The Gospel According to Matthew

The Gospel according to Matthew

Matthew - also known as Levi - was a tax collector and one of the original 12 disciples of Jesus. Financial details within the Gospel of Matthew suggest the author was very familiar with economics - he mentions the drachma, stater, talent, gold and silver… just like a tax collector would.

Although Matthew’s Gospel does not specify that Matthew the disciple was the author, it can be implied from the text. Further, the authorship of Matthew is first stated only a few decades after its composition by the church father, Papias, at the beginning of the 2nd century AD.

As a native of Judea in the employment of the Romans, Matthew was undoubtedly fluent in Aramaic and Greek, and probably also Hebrew and Latin. While all of the oldest copies of the Gospel of Matthew are written in Greek, a few scholars have suggested it was originally written in Hebrew, based on comments by two early church fathers - Papias and Irenaeus.

The Greek used in Matthew’s Gospel reflects a writer proficient in Koine Greek - the common language of the first century. This Gospel also frequently quotes the Greek Septuagint version of the Old Testament, which was translated from the Hebrew in about 250 BC. Since we only have ancient Greek manuscripts of Matthew, not Hebrew, on the basis of this evidence and linguistic study, it appears that Matthew collected many of the things Jesus said in Hebrew or Aramaic and then translated them into Greek when he wrote the Gospel.

The Gospel according to Matthew assumes its readers were familiar with the Hebrew Scriptures, Temple rituals, Israelite genealogy, and interpretations of the Pharisees. Matthew also assumes a general knowledge of the geography of Judea and Galilee during the early 1st century AD. Because of this, Matthew’s primary audience is seen as the Jewish people living in 1st century Judaea and the surrounding region.

Chronologically, Matthew is placed first in the synoptic Gospels and likely first overall by ancient sources and most scholars.  Only recently, some critical scholars have suggested Mark as the earliest Gospel in an attempt to claim that all of the Gospels are merely copies of one document - the “Q” source - rather than independent accounts of the same events. However, Matthew, the tax collector, was an eyewitness to the events, a disciple of Jesus, and later an Apostle. It wouldn’t be logical for a person such as this to base his account on a much shorter version written by Mark who was not an eyewitness or a disciple, but instead probably the recorder of Peter.

Until very recently, the consensus was that Matthew was composed prior to 70 AD and likely earlier. Like the other Gospels, Matthew makes no mention of the destruction of the Jewish Temple and Jerusalem - a massively significant event that would not be left out of the narrative. In fact, multiple references in the Gospel itself demonstrate that the Temple was still standing at the time of writing. This alone suggests a date prior to 70 AD.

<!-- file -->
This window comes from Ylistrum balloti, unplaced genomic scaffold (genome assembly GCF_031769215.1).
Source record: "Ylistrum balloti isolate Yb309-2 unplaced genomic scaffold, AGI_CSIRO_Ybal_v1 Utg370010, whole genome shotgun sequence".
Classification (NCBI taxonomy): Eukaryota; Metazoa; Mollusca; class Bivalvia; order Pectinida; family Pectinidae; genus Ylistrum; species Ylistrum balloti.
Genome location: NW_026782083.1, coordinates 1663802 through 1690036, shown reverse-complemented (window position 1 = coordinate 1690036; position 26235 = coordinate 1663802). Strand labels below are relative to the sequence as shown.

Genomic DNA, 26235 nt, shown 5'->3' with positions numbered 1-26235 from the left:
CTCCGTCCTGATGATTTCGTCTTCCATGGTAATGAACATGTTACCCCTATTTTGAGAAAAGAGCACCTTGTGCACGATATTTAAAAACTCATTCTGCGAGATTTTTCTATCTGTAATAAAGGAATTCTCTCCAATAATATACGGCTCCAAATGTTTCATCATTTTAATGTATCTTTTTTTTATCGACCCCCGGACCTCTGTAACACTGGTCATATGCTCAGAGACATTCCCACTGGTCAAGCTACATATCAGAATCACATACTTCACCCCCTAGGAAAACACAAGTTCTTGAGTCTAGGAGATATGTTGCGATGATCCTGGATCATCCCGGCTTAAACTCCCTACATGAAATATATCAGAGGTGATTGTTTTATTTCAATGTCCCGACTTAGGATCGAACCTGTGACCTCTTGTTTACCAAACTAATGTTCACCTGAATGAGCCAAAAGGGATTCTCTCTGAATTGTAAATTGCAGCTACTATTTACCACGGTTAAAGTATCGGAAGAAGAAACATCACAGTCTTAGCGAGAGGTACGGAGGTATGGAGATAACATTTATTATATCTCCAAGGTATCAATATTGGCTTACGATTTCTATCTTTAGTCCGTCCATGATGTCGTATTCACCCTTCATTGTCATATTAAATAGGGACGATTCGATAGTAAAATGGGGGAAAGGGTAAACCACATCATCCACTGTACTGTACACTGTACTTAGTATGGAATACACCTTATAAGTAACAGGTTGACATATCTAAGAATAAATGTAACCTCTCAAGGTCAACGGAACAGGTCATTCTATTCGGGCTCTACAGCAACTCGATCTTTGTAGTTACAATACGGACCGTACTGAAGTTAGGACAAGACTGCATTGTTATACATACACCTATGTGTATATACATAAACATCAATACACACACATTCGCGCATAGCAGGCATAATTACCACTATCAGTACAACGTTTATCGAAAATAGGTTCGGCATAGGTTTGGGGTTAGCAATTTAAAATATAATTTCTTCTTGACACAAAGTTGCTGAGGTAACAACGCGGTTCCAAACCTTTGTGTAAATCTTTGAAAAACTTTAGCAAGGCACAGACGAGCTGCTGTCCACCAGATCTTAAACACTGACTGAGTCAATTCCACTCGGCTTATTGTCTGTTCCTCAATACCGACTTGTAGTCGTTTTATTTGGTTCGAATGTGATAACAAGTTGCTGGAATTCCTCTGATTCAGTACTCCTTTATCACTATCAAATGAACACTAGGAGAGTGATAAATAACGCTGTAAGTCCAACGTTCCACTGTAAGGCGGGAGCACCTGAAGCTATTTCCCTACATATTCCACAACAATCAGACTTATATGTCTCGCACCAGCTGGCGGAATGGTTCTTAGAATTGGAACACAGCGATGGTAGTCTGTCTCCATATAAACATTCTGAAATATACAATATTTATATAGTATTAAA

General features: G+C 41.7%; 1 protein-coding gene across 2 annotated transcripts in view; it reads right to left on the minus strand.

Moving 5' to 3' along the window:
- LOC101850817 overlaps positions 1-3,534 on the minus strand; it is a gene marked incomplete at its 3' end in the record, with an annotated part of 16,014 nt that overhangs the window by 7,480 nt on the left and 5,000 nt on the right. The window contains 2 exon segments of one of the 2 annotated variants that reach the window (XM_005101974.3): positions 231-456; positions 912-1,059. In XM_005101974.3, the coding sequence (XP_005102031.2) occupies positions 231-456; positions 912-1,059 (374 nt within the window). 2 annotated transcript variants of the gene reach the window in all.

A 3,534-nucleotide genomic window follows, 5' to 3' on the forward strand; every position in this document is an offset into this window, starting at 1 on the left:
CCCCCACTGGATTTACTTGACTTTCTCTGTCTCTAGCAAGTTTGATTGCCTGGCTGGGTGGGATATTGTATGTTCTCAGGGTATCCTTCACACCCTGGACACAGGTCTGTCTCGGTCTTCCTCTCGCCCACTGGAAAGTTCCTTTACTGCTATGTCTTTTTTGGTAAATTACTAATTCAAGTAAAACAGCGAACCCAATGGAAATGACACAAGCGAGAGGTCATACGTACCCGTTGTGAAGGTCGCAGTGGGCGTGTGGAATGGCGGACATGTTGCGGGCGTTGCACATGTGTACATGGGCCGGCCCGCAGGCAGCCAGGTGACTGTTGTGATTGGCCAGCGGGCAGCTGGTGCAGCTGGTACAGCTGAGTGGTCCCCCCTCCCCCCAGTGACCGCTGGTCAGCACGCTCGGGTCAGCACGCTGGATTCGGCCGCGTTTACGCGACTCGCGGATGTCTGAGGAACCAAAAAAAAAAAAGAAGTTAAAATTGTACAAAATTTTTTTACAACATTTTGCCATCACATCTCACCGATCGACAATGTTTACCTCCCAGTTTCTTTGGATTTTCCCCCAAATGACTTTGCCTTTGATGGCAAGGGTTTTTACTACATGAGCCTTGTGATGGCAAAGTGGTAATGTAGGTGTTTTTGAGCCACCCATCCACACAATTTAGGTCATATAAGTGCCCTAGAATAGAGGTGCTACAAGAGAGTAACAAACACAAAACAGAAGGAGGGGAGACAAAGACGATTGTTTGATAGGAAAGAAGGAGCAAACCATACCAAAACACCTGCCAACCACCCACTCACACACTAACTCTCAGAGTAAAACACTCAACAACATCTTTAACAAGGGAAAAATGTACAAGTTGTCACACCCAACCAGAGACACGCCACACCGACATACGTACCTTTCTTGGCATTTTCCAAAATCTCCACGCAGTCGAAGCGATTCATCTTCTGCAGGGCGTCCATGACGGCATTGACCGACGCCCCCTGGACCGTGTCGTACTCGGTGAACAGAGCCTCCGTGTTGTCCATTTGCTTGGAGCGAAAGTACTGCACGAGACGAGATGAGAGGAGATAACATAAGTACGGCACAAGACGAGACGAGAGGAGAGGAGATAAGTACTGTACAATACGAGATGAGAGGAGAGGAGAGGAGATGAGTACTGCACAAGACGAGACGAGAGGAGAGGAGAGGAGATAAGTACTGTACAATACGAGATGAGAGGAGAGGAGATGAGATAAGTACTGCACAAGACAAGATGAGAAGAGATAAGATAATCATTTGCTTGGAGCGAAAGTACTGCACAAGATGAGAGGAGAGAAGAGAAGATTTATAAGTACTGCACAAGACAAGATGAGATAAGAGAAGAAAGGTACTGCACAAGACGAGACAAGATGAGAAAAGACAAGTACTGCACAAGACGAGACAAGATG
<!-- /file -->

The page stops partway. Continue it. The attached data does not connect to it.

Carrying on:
Furthermore, after 64 AD, conditions in the city of Antioch do not match those in Matthew, pushing the date back towards 60 AD. Matthew also seems completely unaware of Paul’s letters, a “Gentile” church, and Peter’s departure from Jerusalem - especially the episode with Cornelius in Caesarea about 41 AD. This further suggests an early date.

While revisionist scholars would argue for a date as late as 110 AD and authorship by a person other than Matthew who simply copied an earlier account, this hypothesis is totally at odds with the internal textual markers, early manuscript evidence, and information from early church writers. Thus, Matthew appears to be the first of all of the Gospels, written by a tax collector turned disciple, who was there for many of the important events in the life of Jesus.

- Dave Stotts, host of Drive Thru History – “The Gospels”

Drive Thru History®:

The Gospels

"The Gospels" tells the story of Jesus from the actual locations recorded in Matthew, Mark, Luke, and John.

We travel to over 50 sites in Israel to deliver the Gospels in a fresh way, show the evidence for the truth of scripture, and encourage families to get excited about reading the Bible again.

Drive Thru History®:

The Gospels

"The Gospels" tells the story of Jesus from the actual locations recorded in Matthew, Mark, Luke, and John.

We travel to over 50 sites in Israel to deliver the Gospels in a fresh way, show the evidence for the truth of scripture, and encourage families to get excited about reading the Bible again.

READ MOre:

Copyright © 2019, ColdWater Media